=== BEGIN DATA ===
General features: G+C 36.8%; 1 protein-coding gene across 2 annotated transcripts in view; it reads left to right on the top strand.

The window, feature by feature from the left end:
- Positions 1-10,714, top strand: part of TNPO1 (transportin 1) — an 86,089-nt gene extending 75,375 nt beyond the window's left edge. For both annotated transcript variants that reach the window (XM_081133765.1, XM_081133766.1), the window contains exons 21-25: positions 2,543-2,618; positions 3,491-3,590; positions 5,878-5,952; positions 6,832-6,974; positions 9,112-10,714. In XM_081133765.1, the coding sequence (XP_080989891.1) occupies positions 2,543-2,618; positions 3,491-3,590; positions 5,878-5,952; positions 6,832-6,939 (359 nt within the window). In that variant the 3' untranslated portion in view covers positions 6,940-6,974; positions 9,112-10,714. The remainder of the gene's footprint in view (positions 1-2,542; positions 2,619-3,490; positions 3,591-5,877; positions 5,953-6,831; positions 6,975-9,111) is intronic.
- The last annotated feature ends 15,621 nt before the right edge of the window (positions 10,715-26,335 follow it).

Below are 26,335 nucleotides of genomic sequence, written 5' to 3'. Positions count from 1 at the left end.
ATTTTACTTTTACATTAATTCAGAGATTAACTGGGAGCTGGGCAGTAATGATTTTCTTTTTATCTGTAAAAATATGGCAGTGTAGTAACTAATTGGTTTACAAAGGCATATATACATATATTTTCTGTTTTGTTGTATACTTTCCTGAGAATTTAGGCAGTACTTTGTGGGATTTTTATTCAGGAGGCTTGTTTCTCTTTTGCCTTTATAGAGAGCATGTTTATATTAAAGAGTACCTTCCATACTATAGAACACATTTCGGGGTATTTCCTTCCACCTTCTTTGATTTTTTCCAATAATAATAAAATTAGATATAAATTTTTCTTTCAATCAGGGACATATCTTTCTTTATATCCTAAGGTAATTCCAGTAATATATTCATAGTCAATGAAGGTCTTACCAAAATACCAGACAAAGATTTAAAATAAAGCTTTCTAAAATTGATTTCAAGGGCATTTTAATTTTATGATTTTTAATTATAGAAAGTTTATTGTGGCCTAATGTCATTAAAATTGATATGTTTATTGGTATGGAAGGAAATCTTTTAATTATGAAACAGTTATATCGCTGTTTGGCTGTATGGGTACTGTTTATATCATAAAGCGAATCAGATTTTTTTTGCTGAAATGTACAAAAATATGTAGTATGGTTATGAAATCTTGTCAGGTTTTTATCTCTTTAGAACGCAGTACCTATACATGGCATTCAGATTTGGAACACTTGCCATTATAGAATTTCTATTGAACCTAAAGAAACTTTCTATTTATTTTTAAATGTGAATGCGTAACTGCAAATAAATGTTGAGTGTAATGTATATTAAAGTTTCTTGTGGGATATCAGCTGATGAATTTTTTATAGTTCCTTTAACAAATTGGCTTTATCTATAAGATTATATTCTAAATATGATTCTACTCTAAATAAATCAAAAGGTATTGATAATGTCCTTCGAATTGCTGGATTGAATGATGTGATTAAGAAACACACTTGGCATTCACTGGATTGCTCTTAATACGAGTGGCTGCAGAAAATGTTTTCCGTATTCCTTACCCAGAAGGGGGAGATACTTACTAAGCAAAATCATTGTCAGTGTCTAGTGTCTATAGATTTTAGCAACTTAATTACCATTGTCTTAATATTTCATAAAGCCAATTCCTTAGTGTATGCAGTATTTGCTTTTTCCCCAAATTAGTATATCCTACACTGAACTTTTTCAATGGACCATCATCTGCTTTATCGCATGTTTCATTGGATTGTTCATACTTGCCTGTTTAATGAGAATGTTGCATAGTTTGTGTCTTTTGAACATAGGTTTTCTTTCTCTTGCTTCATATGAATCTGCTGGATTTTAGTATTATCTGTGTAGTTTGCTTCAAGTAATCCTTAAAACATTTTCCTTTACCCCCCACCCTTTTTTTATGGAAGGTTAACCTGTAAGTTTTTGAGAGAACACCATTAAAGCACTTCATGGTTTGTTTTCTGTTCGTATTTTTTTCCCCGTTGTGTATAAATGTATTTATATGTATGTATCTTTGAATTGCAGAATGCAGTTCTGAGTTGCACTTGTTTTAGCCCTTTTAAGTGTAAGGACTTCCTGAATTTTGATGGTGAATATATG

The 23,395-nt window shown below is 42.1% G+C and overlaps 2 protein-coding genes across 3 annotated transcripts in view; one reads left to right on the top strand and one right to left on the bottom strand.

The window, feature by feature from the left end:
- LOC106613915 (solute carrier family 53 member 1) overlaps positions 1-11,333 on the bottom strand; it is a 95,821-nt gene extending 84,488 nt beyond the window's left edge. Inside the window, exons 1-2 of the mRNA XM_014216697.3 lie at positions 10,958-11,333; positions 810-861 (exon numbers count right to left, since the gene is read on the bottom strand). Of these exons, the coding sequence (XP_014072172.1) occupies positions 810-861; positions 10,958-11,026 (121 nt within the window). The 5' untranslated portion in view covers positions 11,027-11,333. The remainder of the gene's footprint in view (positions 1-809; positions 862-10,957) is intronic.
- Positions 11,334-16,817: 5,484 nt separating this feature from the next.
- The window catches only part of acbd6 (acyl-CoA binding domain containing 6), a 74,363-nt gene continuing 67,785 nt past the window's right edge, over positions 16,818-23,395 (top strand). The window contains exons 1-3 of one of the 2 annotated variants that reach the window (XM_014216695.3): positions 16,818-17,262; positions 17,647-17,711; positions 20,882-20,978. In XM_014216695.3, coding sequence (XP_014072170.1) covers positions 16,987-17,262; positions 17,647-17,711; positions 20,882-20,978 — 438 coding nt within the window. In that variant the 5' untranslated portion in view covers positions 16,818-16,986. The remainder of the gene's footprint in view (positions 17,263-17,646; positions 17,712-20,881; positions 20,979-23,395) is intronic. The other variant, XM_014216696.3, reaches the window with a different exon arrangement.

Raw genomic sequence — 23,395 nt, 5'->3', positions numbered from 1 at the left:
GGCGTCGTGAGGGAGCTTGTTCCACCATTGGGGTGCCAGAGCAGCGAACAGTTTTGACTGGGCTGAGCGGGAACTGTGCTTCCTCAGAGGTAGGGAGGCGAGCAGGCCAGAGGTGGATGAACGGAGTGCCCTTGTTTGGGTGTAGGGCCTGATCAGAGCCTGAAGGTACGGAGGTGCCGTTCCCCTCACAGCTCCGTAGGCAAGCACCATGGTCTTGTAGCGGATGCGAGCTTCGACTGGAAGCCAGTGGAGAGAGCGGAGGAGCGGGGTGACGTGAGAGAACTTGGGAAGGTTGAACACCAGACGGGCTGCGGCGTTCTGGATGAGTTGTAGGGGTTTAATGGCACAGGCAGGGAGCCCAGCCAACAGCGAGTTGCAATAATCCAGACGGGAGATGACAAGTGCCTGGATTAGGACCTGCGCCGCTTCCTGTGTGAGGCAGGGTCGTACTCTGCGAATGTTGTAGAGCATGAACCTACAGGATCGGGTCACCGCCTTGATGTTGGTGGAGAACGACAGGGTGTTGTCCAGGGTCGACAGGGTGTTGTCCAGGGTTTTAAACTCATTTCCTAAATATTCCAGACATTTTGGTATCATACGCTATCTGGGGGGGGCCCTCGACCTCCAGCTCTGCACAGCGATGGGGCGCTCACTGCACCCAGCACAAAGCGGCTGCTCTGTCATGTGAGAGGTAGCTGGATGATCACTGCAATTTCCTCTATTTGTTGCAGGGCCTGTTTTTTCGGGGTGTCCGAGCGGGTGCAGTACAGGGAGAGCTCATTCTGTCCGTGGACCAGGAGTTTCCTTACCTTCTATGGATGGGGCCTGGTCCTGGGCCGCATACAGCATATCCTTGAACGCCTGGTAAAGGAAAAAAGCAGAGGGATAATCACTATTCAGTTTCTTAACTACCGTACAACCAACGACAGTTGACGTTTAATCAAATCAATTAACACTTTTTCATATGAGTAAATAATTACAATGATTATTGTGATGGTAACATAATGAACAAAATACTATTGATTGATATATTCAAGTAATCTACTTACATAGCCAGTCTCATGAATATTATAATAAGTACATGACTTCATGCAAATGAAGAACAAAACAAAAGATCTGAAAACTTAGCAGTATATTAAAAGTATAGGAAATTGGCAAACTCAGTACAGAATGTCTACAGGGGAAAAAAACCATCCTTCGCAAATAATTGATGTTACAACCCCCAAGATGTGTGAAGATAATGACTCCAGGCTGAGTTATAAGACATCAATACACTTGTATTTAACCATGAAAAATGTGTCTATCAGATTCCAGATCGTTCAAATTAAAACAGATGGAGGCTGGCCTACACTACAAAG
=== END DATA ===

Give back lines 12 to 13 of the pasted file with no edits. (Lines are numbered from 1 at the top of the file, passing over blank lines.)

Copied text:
Raw genomic sequence — 23,395 nt, 5'->3', positions numbered from 1 at the left:
GGCGTCGTGAGGGAGCTTGTTCCACCATTGGGGTGCCAGAGCAGCGAACAGTTTTGACTGGGCTGAGCGGGAACTGTGCTTCCTCAGAGGTAGGGAGGCGAGCAGGCCAGAGGTGGATGAACGGAGTGCCCTTGTTTGGGTGTAGGGCCTGATCAGAGCCTGAAGGTACGGAGGTGCCGTTCCCCTCACAGCTCCGTAGGCAAGCACCATGGTCTTGTAGCGGATGCGAGCTTCGACTGGAAGCCAGTGGAGAGAGCGGAGGAGCGGGGTGACGTGAGAGAACTTGGGAAGGTTGAACACCAGACGGGCTGCGGCGTTCTGGATGAGTTGTAGGGGTTTAATGGCACAGGCAGGGAGCCCAGCCAACAGCGAGTTGCAATAATCCAGACGGGAGATGACAAGTGCCTGGATTAGGACCTGCGCCGCTTCCTGTGTGAGGCAGGGTCGTACTCTGCGAATGTTGTAGAGCATGAACCTACAGGATCGGGTCACCGCCTTGATGTTGGTGGAGAACGACAGGGTGTTGTCCAGGGTCGACAGGGTGTTGTCCAGGGTTTTAAACTCATTTCCTAAATATTCCAGACATTTTGGTATCATACGCTATCTGGGGGGGGCCCTCGACCTCCAGCTCTGCACAGCGATGGGGCGCTCACTGCACCCAGCACAAAGCGGCTGCTCTGTCATGTGAGAGGTAGCTGGATGATCACTGCAATTTCCTCTATTTGTTGCAGGGCCTGTTTTTTCGGGGTGTCCGAGCGGGTGCAGTACAGGGAGAGCTCATTCTGTCCGTGGACCAGGAGTTTCCTTACCTTCTATGGATGGGGCCTGGTCCTGGGCCGCATACAGCATATCCTTGAACGCCTGGTAAAGGAAAAAAGCAGAGGGATAATCACTATTCAGTTTCTTAACTACCGTACAACCAACGACAGTTGACGTTTAATCAAATCAATTAACACTTTTTCATATGAGTAAATAATTACAATGATTATTGTGATGGTAACATAATGAACAAAATACTATTGATTGATATATTCAAGTAATCTACTTACATAGCCAGTCTCATGAATATTATAATAAGTACATGACTTCATGCAAATGAAGAACAAAACAAAAGATCTGAAAACTTAGCAGTATATTAAAAGTATAGGAAATTGGCAAACTCAGTACAGAATGTCTACAGGGGAAAAAAACCATCCTTCGCAAATAATTGATGTTACAACCCCCAAGATGTGTGAAGATAATGACTCCAGGCTGAGTTATAAGACATCAATACACTTGTATTTAACCATGAAAAATGTGTCTATCAGATTCCAGATCGTTCAAATTAAAACAGATGGAGGCTGGCCTACACTACAAAG